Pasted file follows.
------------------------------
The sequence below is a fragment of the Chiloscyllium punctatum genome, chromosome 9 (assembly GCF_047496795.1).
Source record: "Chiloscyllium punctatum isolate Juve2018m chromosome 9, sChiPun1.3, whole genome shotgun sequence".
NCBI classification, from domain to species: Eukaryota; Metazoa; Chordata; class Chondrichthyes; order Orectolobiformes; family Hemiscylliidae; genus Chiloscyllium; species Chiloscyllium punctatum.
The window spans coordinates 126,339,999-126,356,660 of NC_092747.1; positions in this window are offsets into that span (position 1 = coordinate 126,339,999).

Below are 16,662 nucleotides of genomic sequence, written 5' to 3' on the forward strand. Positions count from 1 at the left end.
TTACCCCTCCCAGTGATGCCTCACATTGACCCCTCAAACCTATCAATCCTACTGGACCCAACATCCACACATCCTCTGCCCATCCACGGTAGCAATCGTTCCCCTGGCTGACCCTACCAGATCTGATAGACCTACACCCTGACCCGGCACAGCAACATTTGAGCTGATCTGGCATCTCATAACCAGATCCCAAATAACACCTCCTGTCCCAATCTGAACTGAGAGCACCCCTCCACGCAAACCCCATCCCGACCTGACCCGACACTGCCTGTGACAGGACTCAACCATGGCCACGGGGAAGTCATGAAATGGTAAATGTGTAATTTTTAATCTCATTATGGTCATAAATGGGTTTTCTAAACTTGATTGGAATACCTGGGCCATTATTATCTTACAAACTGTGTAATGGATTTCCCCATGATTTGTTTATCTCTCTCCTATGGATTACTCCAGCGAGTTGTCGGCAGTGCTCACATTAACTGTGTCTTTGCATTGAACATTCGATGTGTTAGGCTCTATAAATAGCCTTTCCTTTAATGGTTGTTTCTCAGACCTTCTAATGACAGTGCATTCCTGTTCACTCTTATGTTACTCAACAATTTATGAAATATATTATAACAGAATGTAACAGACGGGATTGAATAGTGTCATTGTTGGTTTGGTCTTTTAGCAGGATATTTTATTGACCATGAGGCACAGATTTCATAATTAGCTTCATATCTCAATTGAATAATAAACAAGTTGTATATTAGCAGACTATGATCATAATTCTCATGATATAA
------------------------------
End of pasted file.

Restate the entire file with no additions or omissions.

The sequence below is a fragment of the Chiloscyllium punctatum genome, chromosome 9 (assembly GCF_047496795.1).
Source record: "Chiloscyllium punctatum isolate Juve2018m chromosome 9, sChiPun1.3, whole genome shotgun sequence".
NCBI classification, from domain to species: Eukaryota; Metazoa; Chordata; class Chondrichthyes; order Orectolobiformes; family Hemiscylliidae; genus Chiloscyllium; species Chiloscyllium punctatum.
The window spans coordinates 126,339,999-126,356,660 of NC_092747.1; positions in this window are offsets into that span (position 1 = coordinate 126,339,999).

Below are 16,662 nucleotides of genomic sequence, written 5' to 3' on the forward strand. Positions count from 1 at the left end.
TTACCCCTCCCAGTGATGCCTCACATTGACCCCTCAAACCTATCAATCCTACTGGACCCAACATCCACACATCCTCTGCCCATCCACGGTAGCAATCGTTCCCCTGGCTGACCCTACCAGATCTGATAGACCTACACCCTGACCCGGCACAGCAACATTTGAGCTGATCTGGCATCTCATAACCAGATCCCAAATAACACCTCCTGTCCCAATCTGAACTGAGAGCACCCCTCCACGCAAACCCCATCCCGACCTGACCCGACACTGCCTGTGACAGGACTCAACCATGGCCACGGGGAAGTCATGAAATGGTAAATGTGTAATTTTTAATCTCATTATGGTCATAAATGGGTTTTCTAAACTTGATTGGAATACCTGGGCCATTATTATCTTACAAACTGTGTAATGGATTTCCCCATGATTTGTTTATCTCTCTCCTATGGATTACTCCAGCGAGTTGTCGGCAGTGCTCACATTAACTGTGTCTTTGCATTGAACATTCGATGTGTTAGGCTCTATAAATAGCCTTTCCTTTAATGGTTGTTTCTCAGACCTTCTAATGACAGTGCATTCCTGTTCACTCTTATGTTACTCAACAATTTATGAAATATATTATAACAGAATGTAACAGACGGGATTGAATAGTGTCATTGTTGGTTTGGTCTTTTAGCAGGATATTTTATTGACCATGAGGCACAGATTTCATAATTAGCTTCATATCTCAATTGAATAATAAACAAGTTGTATATTAGCAGACTATGATCATAATTCTCATGATATAA